• Advocate for your child by telling others what works and what doesn't as simply as you can.

  • Arm your child with tools so communication is easier for everyone.

  • Set up your child's day so they have regular engagement with people that are safe and supportive.


But like everything that I find that this applies to everyone when thinking about social connection, it's importance and how to ensure it is what you need. I find these ideas especially important as a parent of any child.


Here are some of the biggest take a ways for me:


Respect individual differences - this includes everything from how a person likes to connect to autonomy in being able to choose who to connect with. You can't force connection, you just can't.


Learn how to talk - the truth is many of us just weren't told what it meant to hold space or have empathy for someone so we do a piss poor job of it. It's not intentional but it does matter. Check yourself, remember you don't know everything and go get some skills man - seriously.


Observe what is really going on - we can often get so caught up in what someone is saying that we forget to verify with behavior. And not just others but yourself. This is important for personal integrity. Take the time to just watch, yourself, others and see what you can learn without words.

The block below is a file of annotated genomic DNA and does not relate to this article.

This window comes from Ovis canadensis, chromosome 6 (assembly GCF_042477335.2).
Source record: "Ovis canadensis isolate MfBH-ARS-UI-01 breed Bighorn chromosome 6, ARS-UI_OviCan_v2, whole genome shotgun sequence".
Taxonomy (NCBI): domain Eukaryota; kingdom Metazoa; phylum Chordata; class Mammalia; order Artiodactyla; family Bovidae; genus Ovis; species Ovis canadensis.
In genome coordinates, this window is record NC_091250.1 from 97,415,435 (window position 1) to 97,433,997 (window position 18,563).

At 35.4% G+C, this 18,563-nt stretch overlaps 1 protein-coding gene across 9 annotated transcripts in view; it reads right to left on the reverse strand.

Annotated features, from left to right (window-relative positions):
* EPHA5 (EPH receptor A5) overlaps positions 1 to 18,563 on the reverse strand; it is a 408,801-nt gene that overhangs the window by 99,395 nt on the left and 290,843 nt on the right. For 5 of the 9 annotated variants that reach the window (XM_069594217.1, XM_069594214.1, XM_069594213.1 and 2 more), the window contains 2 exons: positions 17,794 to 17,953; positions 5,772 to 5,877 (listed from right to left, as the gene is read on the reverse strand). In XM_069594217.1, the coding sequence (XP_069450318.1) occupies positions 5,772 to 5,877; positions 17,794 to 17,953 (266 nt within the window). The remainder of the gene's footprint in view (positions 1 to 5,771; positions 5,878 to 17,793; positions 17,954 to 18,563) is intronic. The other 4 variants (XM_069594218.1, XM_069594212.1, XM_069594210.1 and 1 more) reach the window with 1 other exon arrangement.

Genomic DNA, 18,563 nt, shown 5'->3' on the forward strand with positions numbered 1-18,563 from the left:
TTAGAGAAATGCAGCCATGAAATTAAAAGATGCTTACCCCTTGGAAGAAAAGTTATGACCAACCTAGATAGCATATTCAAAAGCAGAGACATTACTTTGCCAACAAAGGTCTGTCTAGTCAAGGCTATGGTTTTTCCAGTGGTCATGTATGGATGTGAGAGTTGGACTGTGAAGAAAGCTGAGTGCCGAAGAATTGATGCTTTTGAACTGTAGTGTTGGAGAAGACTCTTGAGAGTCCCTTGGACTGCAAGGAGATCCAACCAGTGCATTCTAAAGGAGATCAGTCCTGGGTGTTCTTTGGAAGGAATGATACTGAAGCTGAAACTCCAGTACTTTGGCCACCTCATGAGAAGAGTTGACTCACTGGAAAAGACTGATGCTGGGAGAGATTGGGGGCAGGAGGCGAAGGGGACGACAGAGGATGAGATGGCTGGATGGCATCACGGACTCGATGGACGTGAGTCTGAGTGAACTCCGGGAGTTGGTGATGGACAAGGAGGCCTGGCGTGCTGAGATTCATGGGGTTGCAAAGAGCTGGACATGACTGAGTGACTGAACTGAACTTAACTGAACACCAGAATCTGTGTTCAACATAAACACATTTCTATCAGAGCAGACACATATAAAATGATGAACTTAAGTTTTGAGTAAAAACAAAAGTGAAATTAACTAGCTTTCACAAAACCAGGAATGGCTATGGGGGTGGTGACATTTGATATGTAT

Be willing to try - real belonging comes from being safe to be vulnerable (thank you Brené). This means open, honest, transparent communication. It also means listening to the message you receive even if you don't want to hear it. You also need to be willing to meet others where they are, even if it's not something you are comfortable with.


I'm no longer amazed at how much looking at my son's journey with autism provides practical advice for all of us. Diagnosis not needed. It reminds me that in the end, basic principles are where life transforms. It's how we get to the next level. Whatever that level means for you.


What about you? Do you have stories that exemplify a basic principle in relationship and connection? What have you learned in your life that has served you well? What has been a disaster? LOL


I hope you will share a bit with me on how you have managed this area of your life. It's all about living and growing together. Leave a comment below.